Focus on Listening by Restating

Over the past two weeks I have been revisiting listening, a skill I examined in a blog post a year ago. Listening is critical for productive group problem solving. Two weeks ago, I wrote about quieting our minds so we can focus on the person speaking. Last week, I explored behaviors that we can adopt to both support our focus and encourage the speaker to speak by showing a listening posture. This week, I submit that our listening improves when we test our understanding of what was communicated.

Testing our understanding is a wonderful way to close the loop of communication. The speaker has spoken; the listener has listened. Now, it’s time for you, the listener, to restate what the speaker has said. That restatement can take any number of forms. Some examples include:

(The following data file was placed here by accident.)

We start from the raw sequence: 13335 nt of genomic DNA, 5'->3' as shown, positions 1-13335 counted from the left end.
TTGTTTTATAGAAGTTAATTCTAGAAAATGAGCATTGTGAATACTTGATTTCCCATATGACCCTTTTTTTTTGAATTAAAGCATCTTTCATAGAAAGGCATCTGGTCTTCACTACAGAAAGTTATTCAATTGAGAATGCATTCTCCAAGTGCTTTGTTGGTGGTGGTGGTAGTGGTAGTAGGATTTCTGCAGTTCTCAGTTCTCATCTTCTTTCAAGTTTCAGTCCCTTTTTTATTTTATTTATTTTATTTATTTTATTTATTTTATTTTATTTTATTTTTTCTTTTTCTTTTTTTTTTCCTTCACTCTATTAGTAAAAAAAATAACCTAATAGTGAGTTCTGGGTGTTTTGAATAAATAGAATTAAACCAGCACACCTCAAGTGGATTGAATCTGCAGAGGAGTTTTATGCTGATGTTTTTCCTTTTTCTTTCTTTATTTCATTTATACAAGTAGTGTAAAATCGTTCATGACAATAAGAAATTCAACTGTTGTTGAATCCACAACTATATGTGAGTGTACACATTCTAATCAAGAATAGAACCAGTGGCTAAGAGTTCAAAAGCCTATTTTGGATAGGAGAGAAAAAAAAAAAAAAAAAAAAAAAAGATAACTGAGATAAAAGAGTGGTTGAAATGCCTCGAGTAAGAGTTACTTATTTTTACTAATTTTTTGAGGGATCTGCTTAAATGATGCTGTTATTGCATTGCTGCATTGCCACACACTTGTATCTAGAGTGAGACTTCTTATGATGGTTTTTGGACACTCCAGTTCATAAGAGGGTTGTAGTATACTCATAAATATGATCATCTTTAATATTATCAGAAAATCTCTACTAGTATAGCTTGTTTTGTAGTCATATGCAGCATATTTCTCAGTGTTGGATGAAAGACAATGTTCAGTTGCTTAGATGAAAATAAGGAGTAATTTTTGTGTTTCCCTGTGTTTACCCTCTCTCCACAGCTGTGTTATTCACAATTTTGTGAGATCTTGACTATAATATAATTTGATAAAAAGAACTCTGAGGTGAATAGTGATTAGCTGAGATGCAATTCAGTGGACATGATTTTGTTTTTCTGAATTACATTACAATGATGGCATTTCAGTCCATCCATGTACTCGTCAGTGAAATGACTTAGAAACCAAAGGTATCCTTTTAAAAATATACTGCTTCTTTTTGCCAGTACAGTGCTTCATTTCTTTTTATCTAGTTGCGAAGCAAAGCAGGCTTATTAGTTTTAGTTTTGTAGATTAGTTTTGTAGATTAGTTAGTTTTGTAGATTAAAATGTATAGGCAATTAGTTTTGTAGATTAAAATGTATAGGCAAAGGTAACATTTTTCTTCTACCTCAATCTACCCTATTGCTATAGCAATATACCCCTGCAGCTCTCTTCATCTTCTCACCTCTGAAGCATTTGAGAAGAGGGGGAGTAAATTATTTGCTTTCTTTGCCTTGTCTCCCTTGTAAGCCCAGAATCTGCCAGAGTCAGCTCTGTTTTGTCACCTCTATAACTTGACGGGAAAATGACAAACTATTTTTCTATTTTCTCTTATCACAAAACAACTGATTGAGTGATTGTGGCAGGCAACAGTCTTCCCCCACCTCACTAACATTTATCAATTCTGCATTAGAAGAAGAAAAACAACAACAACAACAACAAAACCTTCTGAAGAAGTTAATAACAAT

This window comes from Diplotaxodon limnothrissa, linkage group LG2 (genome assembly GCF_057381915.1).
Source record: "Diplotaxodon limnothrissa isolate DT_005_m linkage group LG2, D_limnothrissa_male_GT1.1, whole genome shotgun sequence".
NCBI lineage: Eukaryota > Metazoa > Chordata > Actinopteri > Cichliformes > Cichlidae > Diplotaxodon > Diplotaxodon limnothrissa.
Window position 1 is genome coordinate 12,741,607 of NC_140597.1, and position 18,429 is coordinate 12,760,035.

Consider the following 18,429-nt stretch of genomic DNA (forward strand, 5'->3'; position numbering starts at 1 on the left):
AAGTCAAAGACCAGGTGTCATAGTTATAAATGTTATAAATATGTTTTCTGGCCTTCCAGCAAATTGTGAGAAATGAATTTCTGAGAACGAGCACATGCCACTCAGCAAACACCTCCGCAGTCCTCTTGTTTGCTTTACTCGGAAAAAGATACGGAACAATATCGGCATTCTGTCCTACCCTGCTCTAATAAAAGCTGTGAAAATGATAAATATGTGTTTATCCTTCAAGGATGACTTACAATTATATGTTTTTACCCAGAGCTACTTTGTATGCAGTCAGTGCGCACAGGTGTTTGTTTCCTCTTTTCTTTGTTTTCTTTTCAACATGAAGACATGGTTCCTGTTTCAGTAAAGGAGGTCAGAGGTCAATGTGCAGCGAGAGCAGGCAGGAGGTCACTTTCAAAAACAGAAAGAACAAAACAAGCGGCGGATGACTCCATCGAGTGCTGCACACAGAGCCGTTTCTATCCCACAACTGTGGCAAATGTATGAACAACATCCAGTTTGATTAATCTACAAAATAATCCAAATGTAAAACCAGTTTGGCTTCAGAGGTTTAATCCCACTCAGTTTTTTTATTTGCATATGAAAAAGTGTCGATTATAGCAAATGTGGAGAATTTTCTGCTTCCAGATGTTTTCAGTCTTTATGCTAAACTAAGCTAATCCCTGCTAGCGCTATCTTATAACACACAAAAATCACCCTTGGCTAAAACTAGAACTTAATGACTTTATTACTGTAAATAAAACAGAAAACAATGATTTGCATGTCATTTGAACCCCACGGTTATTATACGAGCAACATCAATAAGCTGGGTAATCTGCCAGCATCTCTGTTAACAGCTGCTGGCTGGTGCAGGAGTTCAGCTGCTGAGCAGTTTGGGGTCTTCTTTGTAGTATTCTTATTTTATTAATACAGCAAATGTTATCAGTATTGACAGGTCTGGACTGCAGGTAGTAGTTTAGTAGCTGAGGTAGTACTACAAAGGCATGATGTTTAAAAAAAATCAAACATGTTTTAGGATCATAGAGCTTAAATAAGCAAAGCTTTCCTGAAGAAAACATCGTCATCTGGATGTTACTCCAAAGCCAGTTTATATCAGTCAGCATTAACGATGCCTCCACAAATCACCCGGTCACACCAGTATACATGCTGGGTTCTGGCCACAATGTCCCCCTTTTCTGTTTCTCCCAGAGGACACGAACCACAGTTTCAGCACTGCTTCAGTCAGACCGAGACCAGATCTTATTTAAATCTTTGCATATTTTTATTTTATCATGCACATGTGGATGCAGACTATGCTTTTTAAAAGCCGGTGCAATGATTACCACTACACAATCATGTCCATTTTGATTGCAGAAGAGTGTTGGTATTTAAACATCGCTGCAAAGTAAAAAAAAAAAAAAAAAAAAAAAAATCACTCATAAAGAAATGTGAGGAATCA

• “Let me see if I have this right: you are saying that…”
  • “So if I understand you, you are saying…”
  • “I think I heard ….; is that what you were saying?”

Testing confirms for us that we got the intended message and creates conversational space for clarification if we did not. Testing also lets the speaker know if the impact and content of their words is what they were aiming for. Testing is a process that promotes understanding and clarity so that speaking and listening are both effective.

Mary’s book “Talk Matters! Saving the World One Word at a Time” is now available. Click here to purchase it.


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